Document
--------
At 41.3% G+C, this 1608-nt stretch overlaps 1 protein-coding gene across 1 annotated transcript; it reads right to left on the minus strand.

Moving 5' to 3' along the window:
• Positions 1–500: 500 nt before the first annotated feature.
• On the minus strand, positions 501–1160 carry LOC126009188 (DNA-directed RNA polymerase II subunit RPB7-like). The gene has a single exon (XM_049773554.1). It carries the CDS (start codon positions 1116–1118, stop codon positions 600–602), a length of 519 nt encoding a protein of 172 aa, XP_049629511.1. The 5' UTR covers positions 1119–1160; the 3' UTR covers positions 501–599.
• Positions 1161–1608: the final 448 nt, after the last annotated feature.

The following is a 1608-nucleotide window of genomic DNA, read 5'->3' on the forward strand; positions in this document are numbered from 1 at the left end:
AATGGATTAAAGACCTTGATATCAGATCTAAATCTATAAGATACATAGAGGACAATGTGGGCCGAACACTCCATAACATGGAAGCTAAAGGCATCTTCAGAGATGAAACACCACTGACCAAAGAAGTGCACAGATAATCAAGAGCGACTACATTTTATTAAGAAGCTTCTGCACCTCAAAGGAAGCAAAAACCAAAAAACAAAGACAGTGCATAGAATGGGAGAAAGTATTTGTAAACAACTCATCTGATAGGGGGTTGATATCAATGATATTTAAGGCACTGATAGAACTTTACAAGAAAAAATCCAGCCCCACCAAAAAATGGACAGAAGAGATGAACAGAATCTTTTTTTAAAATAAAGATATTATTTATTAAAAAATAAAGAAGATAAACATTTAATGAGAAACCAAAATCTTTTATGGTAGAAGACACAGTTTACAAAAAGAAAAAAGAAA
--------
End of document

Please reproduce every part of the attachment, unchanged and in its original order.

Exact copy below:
At 41.3% G+C, this 1608-nt stretch overlaps 1 protein-coding gene across 1 annotated transcript; it reads right to left on the minus strand.

Moving 5' to 3' along the window:
• Positions 1–500: 500 nt before the first annotated feature.
• On the minus strand, positions 501–1160 carry LOC126009188 (DNA-directed RNA polymerase II subunit RPB7-like). The gene has a single exon (XM_049773554.1). It carries the CDS (start codon positions 1116–1118, stop codon positions 600–602), a length of 519 nt encoding a protein of 172 aa, XP_049629511.1. The 5' UTR covers positions 1119–1160; the 3' UTR covers positions 501–599.
• Positions 1161–1608: the final 448 nt, after the last annotated feature.

The following is a 1608-nucleotide window of genomic DNA, read 5'->3' on the forward strand; positions in this document are numbered from 1 at the left end:
AATGGATTAAAGACCTTGATATCAGATCTAAATCTATAAGATACATAGAGGACAATGTGGGCCGAACACTCCATAACATGGAAGCTAAAGGCATCTTCAGAGATGAAACACCACTGACCAAAGAAGTGCACAGATAATCAAGAGCGACTACATTTTATTAAGAAGCTTCTGCACCTCAAAGGAAGCAAAAACCAAAAAACAAAGACAGTGCATAGAATGGGAGAAAGTATTTGTAAACAACTCATCTGATAGGGGGTTGATATCAATGATATTTAAGGCACTGATAGAACTTTACAAGAAAAAATCCAGCCCCACCAAAAAATGGACAGAAGAGATGAACAGAATCTTTTTTTAAAATAAAGATATTATTTATTAAAAAATAAAGAAGATAAACATTTAATGAGAAACCAAAATCTTTTATGGTAGAAGACACAGTTTACAAAAAGAAAAAAGAAA